Afterthought: America Moves On

Today’s Machining World Archives March 2011 Volume 07 Issue 02

Noah and I are huge basketball fans. We were recently talking NBA and Noah broached the idea that you could have a great all-star team of mixed-race players with Blake Griffin, shoo-in rookie of the year, leading the way.

I know this is a politically incorrect topic to write about, but I think it is a really important topic—so what the heck.

Race relations have been the dominant issue in America in my lifetime. Jackie Robinson broke the color barrier in Major League Baseball in 1947, but it was six more years until the Chicago Cubs brought in the great Ernie Banks to play shortstop for my team. As a young kid, my conception of a black-white relationship was shaped by my friendship with our family’s maid, Thelma Lee Jefferson, and the images of Banks and Roy Campanella, Larry Doby, and Jr. Gillian on TV, along with basketball stars Bill Russell and Wilt Chamberlain. All were very dark skinned, and we called them “Negroes.” American life was still black and white.

My grammar school was tribal and racial with 48 kids in a class. The teachers were almost all Irish female lifers in the Chicago Public School System.

We sat in rows of eight, dictated by grades or the teacher’s conception of smarts. The classroom was almost totally segregated with black kids on one side of the room and white kids on the other. We rarely ever talked to each other, so inviting the black kids to the house would have seemed ridiculous.

But we lived on the south side of Chicago, so black people were all around us—and were to be feared. The public high school that I would have attended was 90 percent black, so in my parents’ minds the options were to move or send me and my siblings to a private school—and there was a very good one 10 minutes from the house, University High School, a part of the University of Chicago.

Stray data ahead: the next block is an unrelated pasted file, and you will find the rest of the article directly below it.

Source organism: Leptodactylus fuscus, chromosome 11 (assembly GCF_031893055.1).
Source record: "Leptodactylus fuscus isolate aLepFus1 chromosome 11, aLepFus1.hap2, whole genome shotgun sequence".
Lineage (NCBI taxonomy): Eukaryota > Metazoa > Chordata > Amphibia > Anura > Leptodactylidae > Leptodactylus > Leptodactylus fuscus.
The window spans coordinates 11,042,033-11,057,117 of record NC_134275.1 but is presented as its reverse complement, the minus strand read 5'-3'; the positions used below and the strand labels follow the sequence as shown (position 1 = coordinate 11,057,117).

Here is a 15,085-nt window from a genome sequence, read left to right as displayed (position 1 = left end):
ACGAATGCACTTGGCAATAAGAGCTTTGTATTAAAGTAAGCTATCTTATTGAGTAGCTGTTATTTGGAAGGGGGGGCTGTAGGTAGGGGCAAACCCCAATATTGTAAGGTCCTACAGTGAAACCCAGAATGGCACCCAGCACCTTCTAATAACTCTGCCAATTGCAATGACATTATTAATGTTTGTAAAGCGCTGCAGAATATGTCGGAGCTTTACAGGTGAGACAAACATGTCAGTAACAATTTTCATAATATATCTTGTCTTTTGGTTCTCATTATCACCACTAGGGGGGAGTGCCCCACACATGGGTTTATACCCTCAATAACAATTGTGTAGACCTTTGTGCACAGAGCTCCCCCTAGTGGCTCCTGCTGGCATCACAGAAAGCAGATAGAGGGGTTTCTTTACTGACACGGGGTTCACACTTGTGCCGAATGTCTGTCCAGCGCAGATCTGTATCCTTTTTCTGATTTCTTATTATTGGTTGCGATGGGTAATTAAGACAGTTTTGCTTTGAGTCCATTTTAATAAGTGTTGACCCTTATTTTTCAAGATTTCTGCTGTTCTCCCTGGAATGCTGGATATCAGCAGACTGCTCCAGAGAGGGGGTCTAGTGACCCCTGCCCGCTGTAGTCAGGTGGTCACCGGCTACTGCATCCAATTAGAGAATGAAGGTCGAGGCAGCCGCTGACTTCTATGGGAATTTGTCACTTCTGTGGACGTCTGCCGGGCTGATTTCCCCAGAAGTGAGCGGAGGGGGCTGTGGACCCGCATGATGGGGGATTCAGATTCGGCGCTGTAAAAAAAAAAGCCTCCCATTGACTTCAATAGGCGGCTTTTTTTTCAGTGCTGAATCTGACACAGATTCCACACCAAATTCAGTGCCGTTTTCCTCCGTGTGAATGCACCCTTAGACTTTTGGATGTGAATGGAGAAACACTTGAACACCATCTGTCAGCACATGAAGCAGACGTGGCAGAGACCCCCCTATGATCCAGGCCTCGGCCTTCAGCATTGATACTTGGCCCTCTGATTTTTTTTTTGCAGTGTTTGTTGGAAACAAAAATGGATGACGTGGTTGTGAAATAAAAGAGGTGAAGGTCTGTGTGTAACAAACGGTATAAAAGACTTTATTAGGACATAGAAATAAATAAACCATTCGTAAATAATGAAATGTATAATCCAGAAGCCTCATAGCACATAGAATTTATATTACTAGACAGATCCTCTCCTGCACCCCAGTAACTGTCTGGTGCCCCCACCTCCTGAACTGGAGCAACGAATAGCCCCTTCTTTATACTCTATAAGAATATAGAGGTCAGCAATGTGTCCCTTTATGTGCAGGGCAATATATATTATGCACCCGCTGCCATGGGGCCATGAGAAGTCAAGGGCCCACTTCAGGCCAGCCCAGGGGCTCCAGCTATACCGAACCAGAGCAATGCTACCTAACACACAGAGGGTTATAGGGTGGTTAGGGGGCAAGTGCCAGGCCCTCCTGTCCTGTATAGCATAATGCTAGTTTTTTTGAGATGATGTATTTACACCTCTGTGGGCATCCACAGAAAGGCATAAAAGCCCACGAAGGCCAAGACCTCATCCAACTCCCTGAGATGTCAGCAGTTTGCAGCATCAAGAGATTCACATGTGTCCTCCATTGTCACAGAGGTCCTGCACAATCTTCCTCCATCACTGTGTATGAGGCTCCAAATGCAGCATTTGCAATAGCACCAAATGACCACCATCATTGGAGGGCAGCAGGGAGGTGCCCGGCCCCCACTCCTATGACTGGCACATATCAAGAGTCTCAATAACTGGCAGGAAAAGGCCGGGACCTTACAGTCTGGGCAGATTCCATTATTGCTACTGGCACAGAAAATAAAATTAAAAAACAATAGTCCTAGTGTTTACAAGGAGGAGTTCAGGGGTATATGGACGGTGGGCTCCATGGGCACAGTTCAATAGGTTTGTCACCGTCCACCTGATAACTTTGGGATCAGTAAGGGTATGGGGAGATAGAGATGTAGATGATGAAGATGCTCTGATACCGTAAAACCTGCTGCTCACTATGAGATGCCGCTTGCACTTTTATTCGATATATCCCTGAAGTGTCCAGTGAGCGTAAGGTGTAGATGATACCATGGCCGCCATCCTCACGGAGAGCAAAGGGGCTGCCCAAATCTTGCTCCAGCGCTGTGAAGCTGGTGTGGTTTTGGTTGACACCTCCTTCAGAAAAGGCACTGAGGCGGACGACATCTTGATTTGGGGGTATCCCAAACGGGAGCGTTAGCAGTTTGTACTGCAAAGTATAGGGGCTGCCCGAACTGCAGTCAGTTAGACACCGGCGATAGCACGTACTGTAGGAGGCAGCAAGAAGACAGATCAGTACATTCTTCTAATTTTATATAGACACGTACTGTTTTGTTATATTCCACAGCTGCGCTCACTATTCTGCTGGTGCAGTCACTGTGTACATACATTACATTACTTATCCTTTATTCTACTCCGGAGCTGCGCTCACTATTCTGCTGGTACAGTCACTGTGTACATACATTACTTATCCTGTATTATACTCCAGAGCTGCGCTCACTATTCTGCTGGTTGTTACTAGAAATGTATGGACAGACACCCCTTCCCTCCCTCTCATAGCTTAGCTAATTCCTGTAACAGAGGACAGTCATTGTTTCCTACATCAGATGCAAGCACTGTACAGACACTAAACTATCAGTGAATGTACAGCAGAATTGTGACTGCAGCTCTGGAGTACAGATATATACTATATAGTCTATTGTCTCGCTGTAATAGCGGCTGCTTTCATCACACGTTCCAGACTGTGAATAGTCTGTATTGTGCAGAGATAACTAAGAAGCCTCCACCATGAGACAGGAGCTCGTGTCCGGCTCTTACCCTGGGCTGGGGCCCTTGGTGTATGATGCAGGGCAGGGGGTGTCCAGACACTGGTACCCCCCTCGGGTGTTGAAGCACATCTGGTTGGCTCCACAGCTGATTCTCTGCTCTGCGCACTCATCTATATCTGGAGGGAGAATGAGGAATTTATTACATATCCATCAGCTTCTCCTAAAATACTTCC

High school in Chicago was the time I started recognizing my own and my culture’s endemic racism. I played high school basketball and several teammates were black. We connected on the court but not much socially. I noticed black women in classes, but I was afraid to talk to them. The social boundaries were so clearly defined that they didn’t need to be articulated. To us, black people were dangerous. You had to be careful to not touch. I also had the Jewish identity test as an ongoing challenge. Date only Jewish women—don’t even talk to non-Jewish women because God forbid, “you could get involved,” my parents instilled in me.

This was my America “back in the day.”

My America has changed. I have changed. America has begun to become a mixed race country.

While I was desperately trying to wall myself off from racial connection, my human side was observing the civil rights movement and the hypocrisy of our divided and fearful country.

I chose to raise my family in an integrated community and send my kids to integrated public schools, a rarity in the Chicago area. I studied my own racism—the gut fear that made me sees danger when I saw a black man walking toward me.

I am a victim of American racism—and of my own knee jerk racism. The synapses of fear fire indiscriminately no matter how I cognitively reject them. I despise my racism, but it is an omnipresent companion, like knee pain.

But I have changed. I have real black friends. Many of my neighbors are black. Most of the customers at my local Starbucks are black.

The most respected baseball player today—not the best, but the most respected—is Derek Jeter, of mixed parenthood. Jason Kidd, Joachim Noah, Tony Parker, Blake Griffin, etc. make an NBA all-star team.

And now we have Barack Obama as President. Case closed. America has changed in my lifetime. In the bad old days it was said we could never elect a Catholic—and then we voted in John F. Kennedy. Maybe a Jewish Michael Bloomberg will be next in 2012.

Racism is still strong in America. It is deep in the bones. But the beauty of this great country is that it does change. It gets better. It gets worse, but it keeps moving.

In business and life we tend to get stuck in our pasts. They will always affect us—but they do not own us.

Lloyd Graff

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